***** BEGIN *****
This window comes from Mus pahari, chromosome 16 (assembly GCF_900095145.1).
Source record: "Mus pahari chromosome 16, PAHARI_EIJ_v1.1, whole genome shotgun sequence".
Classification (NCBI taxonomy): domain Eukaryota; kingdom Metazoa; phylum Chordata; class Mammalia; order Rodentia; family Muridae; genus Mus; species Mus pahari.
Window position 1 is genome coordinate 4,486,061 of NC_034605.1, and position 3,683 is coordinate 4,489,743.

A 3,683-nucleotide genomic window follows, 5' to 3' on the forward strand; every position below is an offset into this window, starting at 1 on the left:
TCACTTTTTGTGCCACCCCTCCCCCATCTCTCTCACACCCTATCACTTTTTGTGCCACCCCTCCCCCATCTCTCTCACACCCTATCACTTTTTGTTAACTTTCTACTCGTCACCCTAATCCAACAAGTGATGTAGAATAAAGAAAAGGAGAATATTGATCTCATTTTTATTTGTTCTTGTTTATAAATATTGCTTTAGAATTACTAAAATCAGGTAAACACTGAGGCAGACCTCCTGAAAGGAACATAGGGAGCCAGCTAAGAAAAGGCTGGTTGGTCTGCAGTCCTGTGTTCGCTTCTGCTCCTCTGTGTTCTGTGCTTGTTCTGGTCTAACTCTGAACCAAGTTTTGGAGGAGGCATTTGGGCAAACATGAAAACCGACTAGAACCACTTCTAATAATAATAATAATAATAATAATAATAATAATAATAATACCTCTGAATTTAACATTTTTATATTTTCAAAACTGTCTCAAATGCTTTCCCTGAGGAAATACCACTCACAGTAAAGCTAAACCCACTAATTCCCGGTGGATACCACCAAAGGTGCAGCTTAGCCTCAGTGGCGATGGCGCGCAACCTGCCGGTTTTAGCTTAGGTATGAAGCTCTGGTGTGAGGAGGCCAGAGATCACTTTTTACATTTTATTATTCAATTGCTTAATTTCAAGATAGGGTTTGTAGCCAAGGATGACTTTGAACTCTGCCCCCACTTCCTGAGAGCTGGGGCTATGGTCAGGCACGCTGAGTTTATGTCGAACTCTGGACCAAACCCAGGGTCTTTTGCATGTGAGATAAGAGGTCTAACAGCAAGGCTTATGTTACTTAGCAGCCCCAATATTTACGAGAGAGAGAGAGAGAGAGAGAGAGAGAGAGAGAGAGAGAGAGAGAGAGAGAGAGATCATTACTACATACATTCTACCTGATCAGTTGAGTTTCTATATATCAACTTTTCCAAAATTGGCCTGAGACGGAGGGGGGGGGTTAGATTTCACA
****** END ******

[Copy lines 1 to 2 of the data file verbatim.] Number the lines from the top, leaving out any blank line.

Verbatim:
This window comes from Mus pahari, chromosome 16 (assembly GCF_900095145.1).
Source record: "Mus pahari chromosome 16, PAHARI_EIJ_v1.1, whole genome shotgun sequence".